The Last Plantagenets

  • by Thomas Costain
  • Narrated by David Case  
  • 17 hrs and 16 mins
  • Unabridged Audiobook

Publisher's Summary

The final volume in A History of the Plantagenets covers the century from 1377 to 1485, when civil war ravaged England, rebellious peasants marched on London and wandering preachers sowed dissent in the credulous poor. The last Plantagenet monarchs governed in violence and confusion. Kings came and went, deposed or murdered. Princes and nobles slaughtered or were slaughtered in bloody battles or private feuds. It was an era of brilliant successes, tragic reverses, and wild extravagance.


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Last Plantagenets Review

This book covers the last century of Plantagenent rule in England, or 1377-1485 to be exact. I thought it was excellent except for the final bit on Richard III, the last Last Plantagenent. The first half of the book covers the 1377-1399 reign of Richard II. At first blush, this may seem lopsided, but it is not because this is perhaps the most interesting period of the entire Plantagenent rule. Featured is the Peasant's Revolt and a rather quirky monarch who is forcibly removed from office. The narrator impersonates Richard II with a high, pompous voice that reminds the reader with every utterance of the fundamental reason that his subjects ultimately found him to be intolerable.

The book proceeds through the reigns of three Henry's and the confused period of the War of the Roses more rapidly, although it does justice to interesting characters such as Owen Glendower of Wales and Catherine of Valois.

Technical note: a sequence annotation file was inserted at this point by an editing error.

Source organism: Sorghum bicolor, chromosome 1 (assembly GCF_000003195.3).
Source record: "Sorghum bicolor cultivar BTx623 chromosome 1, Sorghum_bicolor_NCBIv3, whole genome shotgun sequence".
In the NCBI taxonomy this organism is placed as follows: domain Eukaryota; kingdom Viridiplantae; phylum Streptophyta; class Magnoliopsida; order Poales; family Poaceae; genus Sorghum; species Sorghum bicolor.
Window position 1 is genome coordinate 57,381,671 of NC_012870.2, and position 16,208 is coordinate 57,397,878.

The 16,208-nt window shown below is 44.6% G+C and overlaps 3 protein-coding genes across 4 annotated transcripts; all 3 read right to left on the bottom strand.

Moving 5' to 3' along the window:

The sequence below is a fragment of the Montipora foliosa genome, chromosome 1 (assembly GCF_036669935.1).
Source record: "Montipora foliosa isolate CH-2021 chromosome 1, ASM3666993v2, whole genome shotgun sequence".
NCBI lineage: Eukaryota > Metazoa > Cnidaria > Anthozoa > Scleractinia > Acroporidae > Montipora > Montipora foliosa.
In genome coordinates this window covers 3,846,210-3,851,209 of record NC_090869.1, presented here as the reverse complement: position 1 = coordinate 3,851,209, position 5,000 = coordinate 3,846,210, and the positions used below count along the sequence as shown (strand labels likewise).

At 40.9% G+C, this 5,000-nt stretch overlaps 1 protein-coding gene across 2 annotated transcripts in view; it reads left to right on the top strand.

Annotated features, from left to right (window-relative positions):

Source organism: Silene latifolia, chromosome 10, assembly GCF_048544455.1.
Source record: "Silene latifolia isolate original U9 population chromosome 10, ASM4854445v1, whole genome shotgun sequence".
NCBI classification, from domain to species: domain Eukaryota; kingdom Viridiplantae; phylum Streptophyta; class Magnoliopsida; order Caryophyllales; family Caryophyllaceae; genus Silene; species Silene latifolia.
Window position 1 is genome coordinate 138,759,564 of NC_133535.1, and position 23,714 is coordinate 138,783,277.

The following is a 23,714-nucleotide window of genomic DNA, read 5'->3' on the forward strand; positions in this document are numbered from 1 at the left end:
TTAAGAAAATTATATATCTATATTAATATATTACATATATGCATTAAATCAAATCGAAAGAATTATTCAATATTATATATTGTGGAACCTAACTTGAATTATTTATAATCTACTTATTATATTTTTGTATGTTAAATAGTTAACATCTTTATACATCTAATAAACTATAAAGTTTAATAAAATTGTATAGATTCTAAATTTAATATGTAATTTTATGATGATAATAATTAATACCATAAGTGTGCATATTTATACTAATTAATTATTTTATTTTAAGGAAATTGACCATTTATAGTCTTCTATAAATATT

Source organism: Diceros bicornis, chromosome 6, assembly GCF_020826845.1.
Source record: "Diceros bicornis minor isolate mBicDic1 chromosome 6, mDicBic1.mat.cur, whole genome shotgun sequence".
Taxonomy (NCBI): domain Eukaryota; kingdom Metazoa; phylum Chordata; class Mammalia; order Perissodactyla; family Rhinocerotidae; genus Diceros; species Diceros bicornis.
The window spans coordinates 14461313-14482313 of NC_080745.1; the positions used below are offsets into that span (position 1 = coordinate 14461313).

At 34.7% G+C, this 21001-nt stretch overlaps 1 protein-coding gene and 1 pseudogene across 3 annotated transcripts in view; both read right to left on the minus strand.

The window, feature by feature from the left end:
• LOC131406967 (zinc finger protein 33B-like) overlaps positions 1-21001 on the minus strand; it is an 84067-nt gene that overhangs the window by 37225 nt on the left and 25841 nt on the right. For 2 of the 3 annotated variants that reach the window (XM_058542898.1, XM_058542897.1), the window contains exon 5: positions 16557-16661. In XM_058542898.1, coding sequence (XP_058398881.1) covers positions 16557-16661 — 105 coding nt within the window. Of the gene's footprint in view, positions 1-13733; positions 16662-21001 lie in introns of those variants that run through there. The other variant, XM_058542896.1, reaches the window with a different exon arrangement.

My only problem with the book is its coverage of the final two year reign of Richard III. At this point, the author switches his style, and the exposition comes off as if it were written by Richard's defense attorney. For example, the author make a somewhat compelling case that Richard was not the man who committed the infamous murder of the Princes in the Tower. He ignores the equally compelling case, made by other authors, that Richard was guilty of these murders. Perhaps this can be excused because the "Richard is innocent" argument was new at the time the book was written, but it seems unbalanced to a 21st century reader.

The good parts of the book greatly outweigh the bad, however,so I recommend it highly to readers interested in this period.
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- Michael Kehoe "numbers cruncher"

Great older history

Book is very thorough, and I enjoyed the content very much. The narrators' voice is annoying. Imagine the very worst stereotypical British snob -- that's what you will be listening to. So, maybe try a sample first? Great history.
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- DaveNoID

Book Details

  • Release Date: 02-03-2009
  • Publisher: Random House Audio